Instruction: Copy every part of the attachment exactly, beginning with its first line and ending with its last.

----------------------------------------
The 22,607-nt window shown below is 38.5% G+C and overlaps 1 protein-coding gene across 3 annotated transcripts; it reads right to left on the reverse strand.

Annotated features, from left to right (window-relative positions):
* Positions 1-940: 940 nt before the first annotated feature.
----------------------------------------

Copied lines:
The 22,607-nt window shown below is 38.5% G+C and overlaps 1 protein-coding gene across 3 annotated transcripts; it reads right to left on the reverse strand.

Annotated features, from left to right (window-relative positions):
* Positions 1-940: 940 nt before the first annotated feature.